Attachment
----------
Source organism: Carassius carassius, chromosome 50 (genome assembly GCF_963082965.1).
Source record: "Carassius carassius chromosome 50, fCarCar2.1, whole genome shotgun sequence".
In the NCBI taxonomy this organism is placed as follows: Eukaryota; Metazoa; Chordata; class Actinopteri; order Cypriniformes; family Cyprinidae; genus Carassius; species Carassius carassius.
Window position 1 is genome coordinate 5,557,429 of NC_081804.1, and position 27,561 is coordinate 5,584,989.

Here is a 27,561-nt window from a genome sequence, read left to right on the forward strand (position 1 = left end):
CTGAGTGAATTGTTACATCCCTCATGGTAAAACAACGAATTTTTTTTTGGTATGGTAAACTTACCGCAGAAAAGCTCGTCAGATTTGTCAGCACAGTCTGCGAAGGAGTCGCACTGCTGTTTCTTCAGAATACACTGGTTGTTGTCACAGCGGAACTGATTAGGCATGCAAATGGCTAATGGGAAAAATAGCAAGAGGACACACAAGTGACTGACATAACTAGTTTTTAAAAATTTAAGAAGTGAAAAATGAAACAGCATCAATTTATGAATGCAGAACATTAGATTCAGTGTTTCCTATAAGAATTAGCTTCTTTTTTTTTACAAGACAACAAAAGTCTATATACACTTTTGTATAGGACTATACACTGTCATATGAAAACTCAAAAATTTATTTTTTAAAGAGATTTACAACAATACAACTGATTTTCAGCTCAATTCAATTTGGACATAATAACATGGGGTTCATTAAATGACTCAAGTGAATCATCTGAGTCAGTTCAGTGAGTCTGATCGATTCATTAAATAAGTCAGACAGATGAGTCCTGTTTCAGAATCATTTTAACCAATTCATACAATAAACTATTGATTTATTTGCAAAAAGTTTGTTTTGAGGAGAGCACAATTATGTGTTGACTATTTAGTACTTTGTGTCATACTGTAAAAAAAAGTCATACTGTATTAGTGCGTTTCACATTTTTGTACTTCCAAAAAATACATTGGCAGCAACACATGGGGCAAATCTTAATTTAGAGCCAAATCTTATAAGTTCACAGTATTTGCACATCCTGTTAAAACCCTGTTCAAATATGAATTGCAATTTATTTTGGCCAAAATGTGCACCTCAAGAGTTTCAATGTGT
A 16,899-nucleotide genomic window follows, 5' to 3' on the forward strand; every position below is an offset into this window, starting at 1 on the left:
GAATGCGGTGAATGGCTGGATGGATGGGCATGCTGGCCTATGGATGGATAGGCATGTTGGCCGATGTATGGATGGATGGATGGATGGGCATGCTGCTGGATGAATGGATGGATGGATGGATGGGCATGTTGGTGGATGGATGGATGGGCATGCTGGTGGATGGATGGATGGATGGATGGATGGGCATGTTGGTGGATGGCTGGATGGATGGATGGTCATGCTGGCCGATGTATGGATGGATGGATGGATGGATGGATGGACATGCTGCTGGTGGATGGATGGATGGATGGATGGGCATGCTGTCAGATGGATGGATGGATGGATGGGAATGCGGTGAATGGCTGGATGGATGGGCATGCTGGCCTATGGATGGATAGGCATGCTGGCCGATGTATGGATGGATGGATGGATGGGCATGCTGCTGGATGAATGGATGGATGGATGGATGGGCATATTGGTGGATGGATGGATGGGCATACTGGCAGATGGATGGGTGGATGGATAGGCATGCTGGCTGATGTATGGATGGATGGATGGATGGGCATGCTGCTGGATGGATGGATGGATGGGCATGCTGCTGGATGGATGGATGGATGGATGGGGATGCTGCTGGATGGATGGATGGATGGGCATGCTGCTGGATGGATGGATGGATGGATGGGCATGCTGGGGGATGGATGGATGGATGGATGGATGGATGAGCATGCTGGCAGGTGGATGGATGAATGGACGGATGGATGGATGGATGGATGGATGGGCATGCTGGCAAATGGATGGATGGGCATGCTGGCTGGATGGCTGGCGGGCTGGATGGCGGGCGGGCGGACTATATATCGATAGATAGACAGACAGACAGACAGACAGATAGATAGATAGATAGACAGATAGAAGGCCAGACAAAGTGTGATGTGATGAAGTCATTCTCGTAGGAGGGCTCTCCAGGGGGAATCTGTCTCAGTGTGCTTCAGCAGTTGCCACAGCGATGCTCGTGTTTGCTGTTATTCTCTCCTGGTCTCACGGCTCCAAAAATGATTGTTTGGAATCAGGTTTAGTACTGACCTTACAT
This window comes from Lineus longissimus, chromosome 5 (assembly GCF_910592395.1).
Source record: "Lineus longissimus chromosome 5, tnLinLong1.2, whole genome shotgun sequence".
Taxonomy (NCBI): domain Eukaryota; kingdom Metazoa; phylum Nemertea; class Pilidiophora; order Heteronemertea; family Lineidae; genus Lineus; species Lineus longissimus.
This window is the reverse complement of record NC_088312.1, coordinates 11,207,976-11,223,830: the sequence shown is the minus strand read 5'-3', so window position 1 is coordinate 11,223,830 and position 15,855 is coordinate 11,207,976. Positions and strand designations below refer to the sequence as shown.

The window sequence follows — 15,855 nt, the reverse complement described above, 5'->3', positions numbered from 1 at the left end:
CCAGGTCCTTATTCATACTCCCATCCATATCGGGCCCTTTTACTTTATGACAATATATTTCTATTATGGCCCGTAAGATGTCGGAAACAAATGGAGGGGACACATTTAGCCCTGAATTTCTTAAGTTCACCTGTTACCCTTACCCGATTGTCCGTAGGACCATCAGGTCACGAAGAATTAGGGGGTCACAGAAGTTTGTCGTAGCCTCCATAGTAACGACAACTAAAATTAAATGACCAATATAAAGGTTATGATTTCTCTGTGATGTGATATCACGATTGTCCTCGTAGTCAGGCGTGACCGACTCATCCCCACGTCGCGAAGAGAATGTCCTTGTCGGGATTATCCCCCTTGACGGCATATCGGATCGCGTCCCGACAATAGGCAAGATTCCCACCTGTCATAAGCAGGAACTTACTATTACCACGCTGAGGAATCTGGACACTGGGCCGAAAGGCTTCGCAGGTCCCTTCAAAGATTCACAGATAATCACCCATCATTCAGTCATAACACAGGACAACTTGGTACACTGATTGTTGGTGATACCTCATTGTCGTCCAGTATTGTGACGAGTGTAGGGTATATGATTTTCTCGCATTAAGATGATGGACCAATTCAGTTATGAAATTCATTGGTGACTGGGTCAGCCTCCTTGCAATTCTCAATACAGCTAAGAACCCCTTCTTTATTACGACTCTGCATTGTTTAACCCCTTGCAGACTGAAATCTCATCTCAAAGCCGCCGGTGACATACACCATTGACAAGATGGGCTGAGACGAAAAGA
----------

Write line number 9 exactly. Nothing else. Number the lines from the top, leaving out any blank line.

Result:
This window comes from Lineus longissimus, chromosome 5 (assembly GCF_910592395.1).